WACO, Texas — This fall, no college athlete will lose a year of eligibility, no matter how many games they play in.
That decision came down from the NCAA Division I legislative council Friday as all fall sports, except FBS football, were moved to the spring. Some FCS conferences, however, have allowed member squads to play non-conference games in order to generate much-needed revenue for the athletic department.
Even further, there are still so many questions about what a football season will look like.
"I think it's the right move and I'm pleased that they did it," Baylor coach Dave Aranda said Saturday.
Conferences have left more flexibility than normal in order to make up games missed due to outbreaks of COVID-19 with most schools allowed to play a non-conference game doing so with a bye week between that game and their altered conference schedule.
So, with that, fall sport athletes will get the same benefit spring sport athletes did at the onset of the pandemic in March.
"I think it's the fair thing to do for our kids," third-year Texas A&M football coach Jimbo Fisher said in his press conference Saturday.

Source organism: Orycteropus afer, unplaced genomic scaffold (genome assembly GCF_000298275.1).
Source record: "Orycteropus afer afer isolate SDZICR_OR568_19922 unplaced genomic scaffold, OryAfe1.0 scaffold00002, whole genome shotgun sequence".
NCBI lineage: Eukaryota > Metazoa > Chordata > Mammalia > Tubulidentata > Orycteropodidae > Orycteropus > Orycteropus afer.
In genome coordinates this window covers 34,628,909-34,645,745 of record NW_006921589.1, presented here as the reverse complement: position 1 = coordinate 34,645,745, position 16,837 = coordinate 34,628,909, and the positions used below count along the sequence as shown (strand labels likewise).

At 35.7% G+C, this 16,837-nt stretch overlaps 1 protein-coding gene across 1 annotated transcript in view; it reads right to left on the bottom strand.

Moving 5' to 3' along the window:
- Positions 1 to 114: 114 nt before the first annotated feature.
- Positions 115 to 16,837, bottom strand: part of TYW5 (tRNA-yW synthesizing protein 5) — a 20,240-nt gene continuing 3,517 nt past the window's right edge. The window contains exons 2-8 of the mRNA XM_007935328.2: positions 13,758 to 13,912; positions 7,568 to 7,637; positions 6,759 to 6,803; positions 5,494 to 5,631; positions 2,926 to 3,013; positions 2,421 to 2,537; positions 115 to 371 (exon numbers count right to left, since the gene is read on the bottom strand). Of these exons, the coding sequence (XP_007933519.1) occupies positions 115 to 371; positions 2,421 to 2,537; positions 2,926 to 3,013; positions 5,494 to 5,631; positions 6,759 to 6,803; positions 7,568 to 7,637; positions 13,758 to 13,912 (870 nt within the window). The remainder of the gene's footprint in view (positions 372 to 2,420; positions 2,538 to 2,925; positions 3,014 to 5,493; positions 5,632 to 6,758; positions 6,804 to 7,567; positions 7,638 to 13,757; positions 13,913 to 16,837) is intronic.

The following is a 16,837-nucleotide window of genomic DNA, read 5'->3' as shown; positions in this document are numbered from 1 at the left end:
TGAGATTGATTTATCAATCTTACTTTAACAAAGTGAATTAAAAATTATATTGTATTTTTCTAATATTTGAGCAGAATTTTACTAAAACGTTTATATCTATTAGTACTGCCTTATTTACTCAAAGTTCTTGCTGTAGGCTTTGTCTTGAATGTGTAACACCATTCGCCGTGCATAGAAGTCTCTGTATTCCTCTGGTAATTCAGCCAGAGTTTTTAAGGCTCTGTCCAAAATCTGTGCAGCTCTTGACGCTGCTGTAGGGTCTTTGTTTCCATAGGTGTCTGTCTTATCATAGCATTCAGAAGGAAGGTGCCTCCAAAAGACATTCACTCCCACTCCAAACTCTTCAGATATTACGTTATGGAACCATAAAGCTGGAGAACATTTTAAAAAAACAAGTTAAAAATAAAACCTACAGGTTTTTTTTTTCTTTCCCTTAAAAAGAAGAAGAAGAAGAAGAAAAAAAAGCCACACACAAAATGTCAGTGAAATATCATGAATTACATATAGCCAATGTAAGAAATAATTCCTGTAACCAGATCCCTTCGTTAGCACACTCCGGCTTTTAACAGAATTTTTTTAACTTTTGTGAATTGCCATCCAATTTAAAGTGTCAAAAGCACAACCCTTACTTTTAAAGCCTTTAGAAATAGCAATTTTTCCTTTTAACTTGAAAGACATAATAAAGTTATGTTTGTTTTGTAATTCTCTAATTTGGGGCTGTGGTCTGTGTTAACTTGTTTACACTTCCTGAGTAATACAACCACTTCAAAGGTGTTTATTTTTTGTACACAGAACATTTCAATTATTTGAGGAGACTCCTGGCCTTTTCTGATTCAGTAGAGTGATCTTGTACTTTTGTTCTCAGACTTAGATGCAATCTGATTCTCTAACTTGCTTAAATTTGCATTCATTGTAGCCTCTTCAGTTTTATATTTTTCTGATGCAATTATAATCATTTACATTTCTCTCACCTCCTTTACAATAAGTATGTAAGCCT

Aranda, in his first season as a collegiate head coach fresh off a national title as defensive coordinator at LSU, echoed the senitiment saying it's the right thing for college athletes.
But, there's a problem the waiver creates with fall sports, now, that only spring sports had to endure before.
It creates a back log of players waiting their turn behind stars or upper-classmen.
"As far as the administration side of it, that's something that we've talked about," Aranda said. "I think a lot of it is, 'This is what we're doing because of the here and now, the circumstance that we're in.'"
At the FBS level, the MAC, Mountain West, Pac 12 and Big Ten all postponed fall sports. The Big 12 is allowing its normal nine conference games but reducing the number of non-conference games from three to one. The ACC is playing 10 conference games, more than its standard eight, and just one non-conference game, meaning its schools will lose just one game in 2020.
The SEC is playing a 10-game conference-only schedule, much like the Big Ten and Pac 12 had announced before eventually calling it on the fall. Conference USA, the Sun Belt and the American Athletic Conference are all still planning to allow member schools to play as many non-conference games as they can.
And now, with the blanket waiver, they can get better looks at young or developing players without the standard limit of four games.
"The general rule is a certain number of games and we're not under that right now," Aranda said.
The waiver applies to football, cross country, volleyball and soccer athletes.